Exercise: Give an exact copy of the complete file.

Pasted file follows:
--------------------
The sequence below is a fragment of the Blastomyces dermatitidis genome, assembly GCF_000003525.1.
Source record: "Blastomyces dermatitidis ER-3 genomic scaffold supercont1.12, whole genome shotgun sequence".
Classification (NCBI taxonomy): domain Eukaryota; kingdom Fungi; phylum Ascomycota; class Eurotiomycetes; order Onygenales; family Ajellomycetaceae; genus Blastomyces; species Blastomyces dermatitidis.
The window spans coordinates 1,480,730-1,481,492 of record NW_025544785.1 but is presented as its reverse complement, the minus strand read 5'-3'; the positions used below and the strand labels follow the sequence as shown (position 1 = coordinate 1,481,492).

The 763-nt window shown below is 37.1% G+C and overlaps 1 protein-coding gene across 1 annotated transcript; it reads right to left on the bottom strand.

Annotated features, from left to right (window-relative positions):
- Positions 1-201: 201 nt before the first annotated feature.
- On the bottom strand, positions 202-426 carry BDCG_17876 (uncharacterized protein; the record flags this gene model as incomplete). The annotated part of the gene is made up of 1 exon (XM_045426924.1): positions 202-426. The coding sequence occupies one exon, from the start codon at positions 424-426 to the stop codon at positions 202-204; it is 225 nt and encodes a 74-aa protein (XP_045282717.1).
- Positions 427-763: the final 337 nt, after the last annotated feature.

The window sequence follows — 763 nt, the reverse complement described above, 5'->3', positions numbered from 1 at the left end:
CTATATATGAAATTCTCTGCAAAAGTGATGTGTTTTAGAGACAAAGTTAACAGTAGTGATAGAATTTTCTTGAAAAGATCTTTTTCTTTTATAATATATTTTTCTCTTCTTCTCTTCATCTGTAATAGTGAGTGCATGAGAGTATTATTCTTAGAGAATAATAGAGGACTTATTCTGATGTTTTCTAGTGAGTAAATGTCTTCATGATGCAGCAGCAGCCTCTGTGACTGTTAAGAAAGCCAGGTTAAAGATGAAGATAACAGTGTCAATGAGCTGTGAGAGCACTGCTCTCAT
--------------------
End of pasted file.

The sequence below is a fragment of the Blastomyces dermatitidis genome, assembly GCF_000003525.1.
Source record: "Blastomyces dermatitidis ER-3 genomic scaffold supercont1.12, whole genome shotgun sequence".
Classification (NCBI taxonomy): domain Eukaryota; kingdom Fungi; phylum Ascomycota; class Eurotiomycetes; order Onygenales; family Ajellomycetaceae; genus Blastomyces; species Blastomyces dermatitidis.
The window spans coordinates 1,480,730-1,481,492 of record NW_025544785.1 but is presented as its reverse complement, the minus strand read 5'-3'; the positions used below and the strand labels follow the sequence as shown (position 1 = coordinate 1,481,492).

The 763-nt window shown below is 37.1% G+C and overlaps 1 protein-coding gene across 1 annotated transcript; it reads right to left on the bottom strand.

Annotated features, from left to right (window-relative positions):
- Positions 1-201: 201 nt before the first annotated feature.
- On the bottom strand, positions 202-426 carry BDCG_17876 (uncharacterized protein; the record flags this gene model as incomplete). The annotated part of the gene is made up of 1 exon (XM_045426924.1): positions 202-426. The coding sequence occupies one exon, from the start codon at positions 424-426 to the stop codon at positions 202-204; it is 225 nt and encodes a 74-aa protein (XP_045282717.1).
- Positions 427-763: the final 337 nt, after the last annotated feature.

The window sequence follows — 763 nt, the reverse complement described above, 5'->3', positions numbered from 1 at the left end:
CTATATATGAAATTCTCTGCAAAAGTGATGTGTTTTAGAGACAAAGTTAACAGTAGTGATAGAATTTTCTTGAAAAGATCTTTTTCTTTTATAATATATTTTTCTCTTCTTCTCTTCATCTGTAATAGTGAGTGCATGAGAGTATTATTCTTAGAGAATAATAGAGGACTTATTCTGATGTTTTCTAGTGAGTAAATGTCTTCATGATGCAGCAGCAGCCTCTGTGACTGTTAAGAAAGCCAGGTTAAAGATGAAGATAACAGTGTCAATGAGCTGTGAGAGCACTGCTCTCAT